Hemagglutinating encephalomyelitis virus (HEV) infection in piglets
Josepha DeLay, Catherine Templeton
Piglets were submitted for postmortem examination from a 1,200 gilt (P1) herd with increased piglet mortality. Piglets were clinically normal at and immediately following birth, but began to fade and waste at 5-14 days of age. No consistent gross lesions were identified in the piglets to explain the clinical signs. Histologically, nonsuppurative encephalitis was present in 5 of 7 piglets. Lesions were limited to brainstem and predominantly involved gray matter. Hemagglutinating encephalomyelitis virus (HEV) nucleic acid was identified by PCR from brain samples of all piglets, confirming the diagnosis of HEV encephalitis as the cause of mortality in this group.
HEV is a group 2 coronavirus, and is antigenically unrelated to other porcine coronaviruses such as TGEV, PEDV, and porcine respiratory coronavirus. Neurologic signs are typically seen in 4-7 day old piglets infected with HEV. In slightly older piglets (4 days-2 weeks), clinical signs of anorexia and vomiting are more common (‘vomiting and wasting disease’). Clinical disease is uncommon in older pigs.
Clinical signs in this group were limited to wasting / fading, with no evidence of vomiting or of overt neurologic deficits. Lack of sufficient anti-HEV antibody in colostrum from naïve gilts was a significant contributing factor to the outbreak in this herd. HEV infection in mixed-parity sow herds is usually self-limiting, with a 2-3 week clinical course, and infection wanes with stimulation of maternal immunity. In this P1 herd, the clinical problem lingered for 12-14 weeks but was eventually controlled using strict feedback protocols pre-breeding and at 5-7 weeks prior to farrowing to stimulate and boost gilt immunity and colostral antibody levels.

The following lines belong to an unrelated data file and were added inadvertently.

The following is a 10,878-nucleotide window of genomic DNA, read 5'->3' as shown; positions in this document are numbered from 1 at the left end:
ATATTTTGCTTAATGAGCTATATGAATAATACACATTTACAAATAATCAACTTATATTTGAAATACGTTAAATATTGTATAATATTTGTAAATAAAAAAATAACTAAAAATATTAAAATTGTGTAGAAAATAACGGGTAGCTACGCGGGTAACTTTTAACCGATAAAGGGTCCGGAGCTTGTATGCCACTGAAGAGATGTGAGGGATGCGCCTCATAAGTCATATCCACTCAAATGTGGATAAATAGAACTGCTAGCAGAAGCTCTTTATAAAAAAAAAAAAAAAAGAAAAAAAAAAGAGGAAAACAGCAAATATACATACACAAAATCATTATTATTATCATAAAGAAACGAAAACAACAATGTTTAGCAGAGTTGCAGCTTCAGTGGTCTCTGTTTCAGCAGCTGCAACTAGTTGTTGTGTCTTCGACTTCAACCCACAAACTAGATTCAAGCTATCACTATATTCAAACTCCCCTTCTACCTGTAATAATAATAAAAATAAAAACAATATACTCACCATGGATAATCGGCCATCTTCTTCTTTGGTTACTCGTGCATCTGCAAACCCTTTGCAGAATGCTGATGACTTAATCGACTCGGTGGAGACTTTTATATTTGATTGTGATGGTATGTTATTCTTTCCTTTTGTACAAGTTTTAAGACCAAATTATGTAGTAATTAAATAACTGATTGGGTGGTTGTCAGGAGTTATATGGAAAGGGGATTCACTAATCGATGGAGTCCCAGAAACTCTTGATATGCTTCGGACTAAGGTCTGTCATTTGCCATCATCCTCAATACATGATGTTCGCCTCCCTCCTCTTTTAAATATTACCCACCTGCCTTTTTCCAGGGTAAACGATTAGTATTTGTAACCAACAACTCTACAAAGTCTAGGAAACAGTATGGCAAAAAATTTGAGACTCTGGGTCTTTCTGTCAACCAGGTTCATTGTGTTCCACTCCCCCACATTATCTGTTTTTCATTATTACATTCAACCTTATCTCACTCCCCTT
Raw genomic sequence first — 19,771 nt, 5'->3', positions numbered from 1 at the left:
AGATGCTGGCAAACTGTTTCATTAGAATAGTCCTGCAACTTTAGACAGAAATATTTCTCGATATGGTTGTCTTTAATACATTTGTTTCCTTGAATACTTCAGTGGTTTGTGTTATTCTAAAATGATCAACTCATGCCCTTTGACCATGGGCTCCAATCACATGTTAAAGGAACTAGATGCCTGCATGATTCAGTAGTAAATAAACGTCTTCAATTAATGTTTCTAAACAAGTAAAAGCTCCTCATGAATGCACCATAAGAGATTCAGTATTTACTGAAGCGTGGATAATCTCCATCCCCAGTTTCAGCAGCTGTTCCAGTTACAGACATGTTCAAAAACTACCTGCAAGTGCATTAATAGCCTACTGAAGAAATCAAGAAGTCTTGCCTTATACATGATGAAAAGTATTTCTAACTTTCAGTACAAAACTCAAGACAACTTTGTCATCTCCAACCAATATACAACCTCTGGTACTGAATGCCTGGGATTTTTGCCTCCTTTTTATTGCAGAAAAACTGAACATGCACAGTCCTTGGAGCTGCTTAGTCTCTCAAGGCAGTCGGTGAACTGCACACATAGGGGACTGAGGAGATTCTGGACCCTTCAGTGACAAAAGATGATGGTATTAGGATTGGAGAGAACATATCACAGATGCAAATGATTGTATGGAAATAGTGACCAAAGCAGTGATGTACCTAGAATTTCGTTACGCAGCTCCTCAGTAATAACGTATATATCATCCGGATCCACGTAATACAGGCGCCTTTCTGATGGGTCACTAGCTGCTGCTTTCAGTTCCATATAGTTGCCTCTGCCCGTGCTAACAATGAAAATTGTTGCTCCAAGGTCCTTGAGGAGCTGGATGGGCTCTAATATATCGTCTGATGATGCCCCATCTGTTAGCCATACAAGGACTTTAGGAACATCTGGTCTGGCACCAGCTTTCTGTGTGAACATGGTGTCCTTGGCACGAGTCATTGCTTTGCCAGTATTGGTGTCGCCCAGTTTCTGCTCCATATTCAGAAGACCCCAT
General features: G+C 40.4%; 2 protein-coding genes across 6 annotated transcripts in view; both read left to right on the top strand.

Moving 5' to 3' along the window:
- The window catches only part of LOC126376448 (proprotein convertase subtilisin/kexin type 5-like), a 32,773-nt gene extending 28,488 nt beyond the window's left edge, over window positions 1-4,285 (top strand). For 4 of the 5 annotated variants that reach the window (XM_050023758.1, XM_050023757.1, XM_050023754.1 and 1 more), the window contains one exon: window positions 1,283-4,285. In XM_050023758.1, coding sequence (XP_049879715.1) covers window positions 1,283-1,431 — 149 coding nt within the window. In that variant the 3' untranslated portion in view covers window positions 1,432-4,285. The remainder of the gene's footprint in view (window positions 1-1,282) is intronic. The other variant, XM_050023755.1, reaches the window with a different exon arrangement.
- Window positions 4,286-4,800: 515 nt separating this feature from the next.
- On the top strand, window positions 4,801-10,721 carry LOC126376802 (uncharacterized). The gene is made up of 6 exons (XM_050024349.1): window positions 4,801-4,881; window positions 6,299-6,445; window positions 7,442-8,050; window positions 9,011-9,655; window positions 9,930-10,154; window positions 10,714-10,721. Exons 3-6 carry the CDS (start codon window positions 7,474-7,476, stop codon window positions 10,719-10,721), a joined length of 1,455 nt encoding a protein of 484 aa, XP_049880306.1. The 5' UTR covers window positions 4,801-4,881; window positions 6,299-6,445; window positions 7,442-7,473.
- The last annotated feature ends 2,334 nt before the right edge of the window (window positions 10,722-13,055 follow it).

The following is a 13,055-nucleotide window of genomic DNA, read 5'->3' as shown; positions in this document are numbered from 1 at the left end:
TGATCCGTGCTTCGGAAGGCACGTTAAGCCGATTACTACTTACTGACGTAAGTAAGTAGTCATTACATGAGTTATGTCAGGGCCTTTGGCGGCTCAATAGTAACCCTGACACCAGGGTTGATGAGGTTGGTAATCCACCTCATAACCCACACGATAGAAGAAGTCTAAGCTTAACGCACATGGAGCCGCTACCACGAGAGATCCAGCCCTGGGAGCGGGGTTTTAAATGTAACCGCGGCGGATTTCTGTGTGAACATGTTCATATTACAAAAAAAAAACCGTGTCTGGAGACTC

Histologic lesions support a diagnosis of HEV and the most diagnostically significant lesions are in brain, which highlights the importance of sampling brain in piglet mortality cases. Diagnosis of HEV infection is confirmed by PCR testing on nasal swabs from live pigs, or on samples from brain, tonsil, and stomach from dead animals.
Reprinted with permission, National Pork Board, USA.